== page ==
The change between performing sections should preferably be smooth. The audience are unaware that they are entering another realm in the performance. Thus the need for segues.
A segue is like an invisible bridge that brings spectators from one segment of a performance to another without them consciously being aware of having crossed that bridge. The more subtle the segue, the more artistic the performance.
During everyday conversations, we usually segue without thinking. We shift people’s attention, jump from one topic to another, even occasionally high-jack discussions, without us being conscious of our segue techniques. Most people involved in our conversations, unless they are our enemies, don’t realize that topics have wandered.
It is only when we perform magic before a live audience that we worry about segues. We feel terror when we cannot come up with smooth transitions between tricks. We freeze and become self-conscious.
Well, the terror is misplaced. Magicians in the Philippines performing stand-up acts, or close-up magic, don’t need formal or elaborate transitions and segues in their shows. All they need to do is to organize the sequence of acts or tricks, and then just perform them in sequence.
There are techniques to do this smoothly, so that the overall performance doesn’t feel like a bumpy car ride.
On stage, the magic performer has lots of help. The opening and closing of curtains, playing of music (fade ins, fade outs and cross-fades), and employing light effects can bring the audience smoothly from one act to another without jarring their senses.
Movies, too, have the advantage of many transition techniques and tools at their disposal. When the shift in scenes and time occurs (as in flashbacks), the director uses a simple subtitle to indicate where and when the story is happening. New York, 1949 typewritten on the screen would be enough to establish the story’s setting.
All close-up performances, and most stand-up magic acts, don’t have the advantage of curtains, music and special lighting effects. Magicians performing these types of show have only their patter and props to help them transition from one trick to another.
Here are some techniques I’ve found useful under those performing conditions:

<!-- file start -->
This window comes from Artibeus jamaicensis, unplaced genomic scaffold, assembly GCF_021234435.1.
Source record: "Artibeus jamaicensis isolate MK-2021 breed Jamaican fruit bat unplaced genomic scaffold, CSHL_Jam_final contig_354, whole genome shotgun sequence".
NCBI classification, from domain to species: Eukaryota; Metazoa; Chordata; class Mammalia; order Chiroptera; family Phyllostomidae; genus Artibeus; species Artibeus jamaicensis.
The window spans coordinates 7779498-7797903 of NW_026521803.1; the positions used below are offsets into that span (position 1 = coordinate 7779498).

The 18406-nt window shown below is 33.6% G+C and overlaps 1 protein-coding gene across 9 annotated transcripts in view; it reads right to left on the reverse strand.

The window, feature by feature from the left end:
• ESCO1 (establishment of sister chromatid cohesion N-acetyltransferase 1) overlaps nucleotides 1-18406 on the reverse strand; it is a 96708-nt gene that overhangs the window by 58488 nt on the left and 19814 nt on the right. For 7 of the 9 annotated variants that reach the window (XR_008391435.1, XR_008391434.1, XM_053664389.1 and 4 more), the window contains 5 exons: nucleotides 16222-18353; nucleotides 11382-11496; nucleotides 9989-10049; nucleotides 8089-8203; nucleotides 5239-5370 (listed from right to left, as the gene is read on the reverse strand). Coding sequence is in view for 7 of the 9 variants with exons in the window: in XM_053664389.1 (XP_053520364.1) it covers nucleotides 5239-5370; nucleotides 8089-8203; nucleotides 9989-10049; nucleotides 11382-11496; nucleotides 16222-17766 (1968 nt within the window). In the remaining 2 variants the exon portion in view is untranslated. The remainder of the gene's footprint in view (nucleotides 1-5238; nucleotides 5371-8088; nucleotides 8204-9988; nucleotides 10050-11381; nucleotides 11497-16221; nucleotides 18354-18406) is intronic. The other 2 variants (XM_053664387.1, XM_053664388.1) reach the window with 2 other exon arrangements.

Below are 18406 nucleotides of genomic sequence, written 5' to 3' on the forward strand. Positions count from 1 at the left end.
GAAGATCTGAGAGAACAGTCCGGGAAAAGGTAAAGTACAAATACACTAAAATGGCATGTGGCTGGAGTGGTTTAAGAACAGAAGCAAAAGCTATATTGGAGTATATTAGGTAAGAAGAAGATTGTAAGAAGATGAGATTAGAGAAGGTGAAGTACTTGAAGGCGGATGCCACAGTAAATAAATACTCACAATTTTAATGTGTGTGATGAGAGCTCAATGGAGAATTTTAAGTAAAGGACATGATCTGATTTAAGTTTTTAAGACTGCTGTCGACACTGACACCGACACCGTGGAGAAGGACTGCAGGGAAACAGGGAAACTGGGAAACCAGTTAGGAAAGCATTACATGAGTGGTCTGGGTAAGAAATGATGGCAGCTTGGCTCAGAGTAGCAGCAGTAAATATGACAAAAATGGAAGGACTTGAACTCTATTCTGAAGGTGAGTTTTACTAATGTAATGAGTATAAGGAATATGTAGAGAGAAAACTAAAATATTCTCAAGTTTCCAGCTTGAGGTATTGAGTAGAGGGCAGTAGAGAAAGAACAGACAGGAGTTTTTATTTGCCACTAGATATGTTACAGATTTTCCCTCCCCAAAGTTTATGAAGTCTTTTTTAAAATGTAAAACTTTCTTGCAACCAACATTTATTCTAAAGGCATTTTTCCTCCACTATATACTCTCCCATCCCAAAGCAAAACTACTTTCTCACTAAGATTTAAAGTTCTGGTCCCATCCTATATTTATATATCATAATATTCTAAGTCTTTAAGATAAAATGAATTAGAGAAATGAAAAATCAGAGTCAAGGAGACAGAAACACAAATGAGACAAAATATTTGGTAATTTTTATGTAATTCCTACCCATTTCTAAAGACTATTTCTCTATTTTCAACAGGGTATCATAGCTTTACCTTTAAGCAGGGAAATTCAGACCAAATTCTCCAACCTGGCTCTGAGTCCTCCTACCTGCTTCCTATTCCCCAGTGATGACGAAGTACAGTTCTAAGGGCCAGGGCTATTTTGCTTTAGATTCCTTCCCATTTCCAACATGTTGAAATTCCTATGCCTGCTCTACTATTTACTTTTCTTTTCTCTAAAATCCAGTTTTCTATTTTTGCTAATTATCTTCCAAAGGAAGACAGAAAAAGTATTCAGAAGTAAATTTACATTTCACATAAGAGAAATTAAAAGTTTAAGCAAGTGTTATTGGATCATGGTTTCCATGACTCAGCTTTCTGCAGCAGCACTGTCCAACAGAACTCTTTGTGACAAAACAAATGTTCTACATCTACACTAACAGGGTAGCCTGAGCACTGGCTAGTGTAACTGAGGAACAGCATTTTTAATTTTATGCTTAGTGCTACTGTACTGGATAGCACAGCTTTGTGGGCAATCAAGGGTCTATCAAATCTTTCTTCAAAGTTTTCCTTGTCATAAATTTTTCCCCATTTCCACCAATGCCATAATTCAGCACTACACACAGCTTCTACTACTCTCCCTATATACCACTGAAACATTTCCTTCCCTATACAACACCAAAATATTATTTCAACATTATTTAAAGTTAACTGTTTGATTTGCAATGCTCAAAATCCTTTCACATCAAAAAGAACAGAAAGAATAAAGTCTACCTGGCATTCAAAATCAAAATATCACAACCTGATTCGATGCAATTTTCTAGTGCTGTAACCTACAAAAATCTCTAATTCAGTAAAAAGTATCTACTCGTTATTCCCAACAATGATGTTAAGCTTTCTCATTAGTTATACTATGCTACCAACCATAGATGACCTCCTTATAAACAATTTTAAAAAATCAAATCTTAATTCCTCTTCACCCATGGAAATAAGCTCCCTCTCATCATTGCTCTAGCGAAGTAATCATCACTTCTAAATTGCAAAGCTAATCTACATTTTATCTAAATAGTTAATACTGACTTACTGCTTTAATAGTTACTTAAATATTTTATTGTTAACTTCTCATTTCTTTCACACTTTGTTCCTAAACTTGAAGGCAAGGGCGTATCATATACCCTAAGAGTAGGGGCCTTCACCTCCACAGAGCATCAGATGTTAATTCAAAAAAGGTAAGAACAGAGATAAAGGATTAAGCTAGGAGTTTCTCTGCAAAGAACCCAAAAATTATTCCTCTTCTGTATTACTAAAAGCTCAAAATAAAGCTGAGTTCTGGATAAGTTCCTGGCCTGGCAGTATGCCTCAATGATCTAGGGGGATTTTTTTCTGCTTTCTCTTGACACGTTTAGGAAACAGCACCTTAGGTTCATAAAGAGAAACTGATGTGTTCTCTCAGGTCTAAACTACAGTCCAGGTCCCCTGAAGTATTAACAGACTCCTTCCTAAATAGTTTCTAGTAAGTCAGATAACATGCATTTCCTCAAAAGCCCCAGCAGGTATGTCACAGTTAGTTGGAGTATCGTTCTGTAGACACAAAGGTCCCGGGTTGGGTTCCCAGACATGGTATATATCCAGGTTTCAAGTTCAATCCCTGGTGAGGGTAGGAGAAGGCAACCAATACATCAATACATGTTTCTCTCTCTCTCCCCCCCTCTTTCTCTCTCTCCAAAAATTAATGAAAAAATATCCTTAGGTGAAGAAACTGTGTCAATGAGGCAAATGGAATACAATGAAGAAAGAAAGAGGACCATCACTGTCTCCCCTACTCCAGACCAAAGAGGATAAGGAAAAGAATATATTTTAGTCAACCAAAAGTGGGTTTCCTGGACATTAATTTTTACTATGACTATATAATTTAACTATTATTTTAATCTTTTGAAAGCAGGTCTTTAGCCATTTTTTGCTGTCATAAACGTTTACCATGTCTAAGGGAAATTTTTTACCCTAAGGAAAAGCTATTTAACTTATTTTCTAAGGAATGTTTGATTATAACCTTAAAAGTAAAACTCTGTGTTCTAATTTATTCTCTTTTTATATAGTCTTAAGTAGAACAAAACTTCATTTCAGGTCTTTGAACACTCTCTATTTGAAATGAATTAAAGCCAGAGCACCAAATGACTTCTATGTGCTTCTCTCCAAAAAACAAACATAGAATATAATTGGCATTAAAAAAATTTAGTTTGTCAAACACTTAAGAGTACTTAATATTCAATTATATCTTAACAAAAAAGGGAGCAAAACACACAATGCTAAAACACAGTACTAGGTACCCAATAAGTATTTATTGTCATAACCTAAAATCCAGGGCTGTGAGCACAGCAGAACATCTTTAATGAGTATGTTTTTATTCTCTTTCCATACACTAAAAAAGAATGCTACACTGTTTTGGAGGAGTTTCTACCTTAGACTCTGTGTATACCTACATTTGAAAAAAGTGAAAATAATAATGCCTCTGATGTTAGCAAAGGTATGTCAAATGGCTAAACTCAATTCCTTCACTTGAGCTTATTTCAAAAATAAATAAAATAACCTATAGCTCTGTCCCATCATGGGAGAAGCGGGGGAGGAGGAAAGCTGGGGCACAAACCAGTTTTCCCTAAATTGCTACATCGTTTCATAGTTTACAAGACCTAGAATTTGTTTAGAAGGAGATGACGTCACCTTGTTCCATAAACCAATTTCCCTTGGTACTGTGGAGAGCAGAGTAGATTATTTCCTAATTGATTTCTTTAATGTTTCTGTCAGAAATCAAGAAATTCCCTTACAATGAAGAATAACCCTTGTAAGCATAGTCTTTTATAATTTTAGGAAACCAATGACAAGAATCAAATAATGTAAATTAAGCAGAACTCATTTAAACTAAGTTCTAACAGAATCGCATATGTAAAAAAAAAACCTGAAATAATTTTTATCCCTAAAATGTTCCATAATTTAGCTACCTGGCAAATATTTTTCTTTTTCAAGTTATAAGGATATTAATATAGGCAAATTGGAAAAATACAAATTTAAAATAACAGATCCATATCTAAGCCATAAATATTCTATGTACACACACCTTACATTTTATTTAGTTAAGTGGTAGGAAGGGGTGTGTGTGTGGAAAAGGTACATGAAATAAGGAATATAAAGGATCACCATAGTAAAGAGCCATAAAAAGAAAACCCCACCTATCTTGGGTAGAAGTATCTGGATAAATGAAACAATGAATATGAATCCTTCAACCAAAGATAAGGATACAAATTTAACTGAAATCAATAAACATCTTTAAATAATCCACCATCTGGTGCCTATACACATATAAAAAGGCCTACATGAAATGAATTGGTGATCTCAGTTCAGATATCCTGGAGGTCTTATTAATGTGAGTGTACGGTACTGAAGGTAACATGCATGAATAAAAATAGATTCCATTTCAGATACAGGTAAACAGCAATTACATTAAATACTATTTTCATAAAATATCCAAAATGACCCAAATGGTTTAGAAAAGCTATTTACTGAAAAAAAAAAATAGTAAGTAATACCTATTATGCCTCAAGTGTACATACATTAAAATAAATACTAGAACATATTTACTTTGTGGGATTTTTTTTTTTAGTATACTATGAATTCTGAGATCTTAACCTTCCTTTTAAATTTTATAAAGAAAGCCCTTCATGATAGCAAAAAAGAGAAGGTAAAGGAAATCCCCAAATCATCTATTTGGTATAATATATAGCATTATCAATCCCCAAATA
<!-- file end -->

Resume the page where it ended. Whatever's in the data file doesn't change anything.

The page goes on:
1. Use a “segue phrase”. To prepare the audience for the next trick, merely saying, “And now, for my next trick…” might be enough. However, saying the same segue phrase before every trick can tire an audience quickly. Even if you use other phrases like “Here’s another trick you might like…”, “The next trick is a favorite of mine…”, “My next trick is a card trick…” and other permutations of the phrase, you will sound like a broken record if you use them mindlessly.
To avoid sounding like a broken record (or a skipping CD), take time to write your script. Write a script even for your segues.
2. Employ a funny gag. There are lots of audience proven-gags like the Baby Gag or the “No” Gag that provide built-in transitions. The Baby Gag can easily help you steer your show from a magic trick to a mentalism piece–if that’s what you want to do.
3. Introduce a prop. I’ve seen a magician throw a piece of rope to the audience. When somebody catches it, the performer declares that to do his next trick, he needs a piece of rope. The performer then asks, “By any chance, does anybody here have a piece of rope with him?” When the person who caught the rope raises his hand, the magician brings him to the stage. By using this ploy, the magician has accomplished three things. He has done something funny and interesting, brought a volunteer on the stage and opened an opportunity to launch into a rope trick.
4. Ask a question. This is one of my favorite segue techniques. It feels natural to me. “Who have seen me before, raise your hands?” Whether many or few raise their hands, I have a funny line to drop. Then I lead them to the next trick.
5. Drop the preamble. Of course an effective way to segue is not to segue at all. Just launch into your magic without prefacing it with any smart phrases or jokes. Go right into the next trick. Provided you scripted your tricks to catch the audience’s attention right away, you need not rack you brains trying to find creative segues for them. If you watch stand-up comics, they tell a string of stories, jokes and one liners. They don’t segue from one joke to another. Often, they don’t even transition from one topic to another. No “Oh, this reminds me of this story…” or “Three gentlemen walk into a bar…” Instead they just launch into their stories without preamble.
6. Resolve clearly the last trick. Instead of thinking how to go to your next trick, end your last trick categorically. Don’t hesitate in your applause stance to signal the end of the trick. If the people watching you recognize that you have resolved the last trick (the rope was restored, the chosen card found, etc.), they too know that particular trick is done. They should be ready for the next one coming up.